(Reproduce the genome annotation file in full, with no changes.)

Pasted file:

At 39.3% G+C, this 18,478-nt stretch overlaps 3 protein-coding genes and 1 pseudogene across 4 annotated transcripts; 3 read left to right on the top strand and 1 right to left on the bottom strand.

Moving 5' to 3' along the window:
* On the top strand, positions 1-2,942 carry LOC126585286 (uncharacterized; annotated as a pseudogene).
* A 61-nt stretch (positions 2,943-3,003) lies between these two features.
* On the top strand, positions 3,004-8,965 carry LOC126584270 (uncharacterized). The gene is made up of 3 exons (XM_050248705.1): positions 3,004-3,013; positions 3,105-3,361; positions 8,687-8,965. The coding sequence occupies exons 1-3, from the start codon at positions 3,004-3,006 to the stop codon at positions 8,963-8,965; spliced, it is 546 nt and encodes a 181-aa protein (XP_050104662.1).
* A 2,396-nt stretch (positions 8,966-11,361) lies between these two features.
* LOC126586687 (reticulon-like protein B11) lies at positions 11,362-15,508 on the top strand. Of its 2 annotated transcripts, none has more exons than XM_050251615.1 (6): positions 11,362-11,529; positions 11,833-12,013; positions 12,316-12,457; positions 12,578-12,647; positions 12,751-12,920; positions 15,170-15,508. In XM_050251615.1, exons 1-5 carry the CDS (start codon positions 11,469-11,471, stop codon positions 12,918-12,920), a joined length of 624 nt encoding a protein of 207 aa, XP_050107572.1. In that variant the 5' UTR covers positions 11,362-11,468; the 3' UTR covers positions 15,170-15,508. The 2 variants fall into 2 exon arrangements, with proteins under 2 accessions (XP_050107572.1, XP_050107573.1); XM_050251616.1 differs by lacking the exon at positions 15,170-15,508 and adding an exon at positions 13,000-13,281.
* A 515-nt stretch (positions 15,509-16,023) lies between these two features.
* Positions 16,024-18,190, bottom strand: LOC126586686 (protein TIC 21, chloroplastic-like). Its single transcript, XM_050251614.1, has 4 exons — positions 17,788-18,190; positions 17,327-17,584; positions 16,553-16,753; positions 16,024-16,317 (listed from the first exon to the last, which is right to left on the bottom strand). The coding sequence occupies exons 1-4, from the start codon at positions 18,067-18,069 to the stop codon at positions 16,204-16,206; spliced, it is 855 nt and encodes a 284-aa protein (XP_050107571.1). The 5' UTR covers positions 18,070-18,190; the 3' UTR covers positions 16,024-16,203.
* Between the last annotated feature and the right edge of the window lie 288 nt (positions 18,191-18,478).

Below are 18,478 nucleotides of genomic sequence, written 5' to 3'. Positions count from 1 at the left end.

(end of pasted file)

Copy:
At 39.3% G+C, this 18,478-nt stretch overlaps 3 protein-coding genes and 1 pseudogene across 4 annotated transcripts; 3 read left to right on the top strand and 1 right to left on the bottom strand.

Moving 5' to 3' along the window:
* On the top strand, positions 1-2,942 carry LOC126585286 (uncharacterized; annotated as a pseudogene).
* A 61-nt stretch (positions 2,943-3,003) lies between these two features.
* On the top strand, positions 3,004-8,965 carry LOC126584270 (uncharacterized). The gene is made up of 3 exons (XM_050248705.1): positions 3,004-3,013; positions 3,105-3,361; positions 8,687-8,965. The coding sequence occupies exons 1-3, from the start codon at positions 3,004-3,006 to the stop codon at positions 8,963-8,965; spliced, it is 546 nt and encodes a 181-aa protein (XP_050104662.1).
* A 2,396-nt stretch (positions 8,966-11,361) lies between these two features.
* LOC126586687 (reticulon-like protein B11) lies at positions 11,362-15,508 on the top strand. Of its 2 annotated transcripts, none has more exons than XM_050251615.1 (6): positions 11,362-11,529; positions 11,833-12,013; positions 12,316-12,457; positions 12,578-12,647; positions 12,751-12,920; positions 15,170-15,508. In XM_050251615.1, exons 1-5 carry the CDS (start codon positions 11,469-11,471, stop codon positions 12,918-12,920), a joined length of 624 nt encoding a protein of 207 aa, XP_050107572.1. In that variant the 5' UTR covers positions 11,362-11,468; the 3' UTR covers positions 15,170-15,508. The 2 variants fall into 2 exon arrangements, with proteins under 2 accessions (XP_050107572.1, XP_050107573.1); XM_050251616.1 differs by lacking the exon at positions 15,170-15,508 and adding an exon at positions 13,000-13,281.
* A 515-nt stretch (positions 15,509-16,023) lies between these two features.
* Positions 16,024-18,190, bottom strand: LOC126586686 (protein TIC 21, chloroplastic-like). Its single transcript, XM_050251614.1, has 4 exons — positions 17,788-18,190; positions 17,327-17,584; positions 16,553-16,753; positions 16,024-16,317 (listed from the first exon to the last, which is right to left on the bottom strand). The coding sequence occupies exons 1-4, from the start codon at positions 18,067-18,069 to the stop codon at positions 16,204-16,206; spliced, it is 855 nt and encodes a 284-aa protein (XP_050107571.1). The 5' UTR covers positions 18,070-18,190; the 3' UTR covers positions 16,024-16,203.
* Between the last annotated feature and the right edge of the window lie 288 nt (positions 18,191-18,478).

Below are 18,478 nucleotides of genomic sequence, written 5' to 3'. Positions count from 1 at the left end.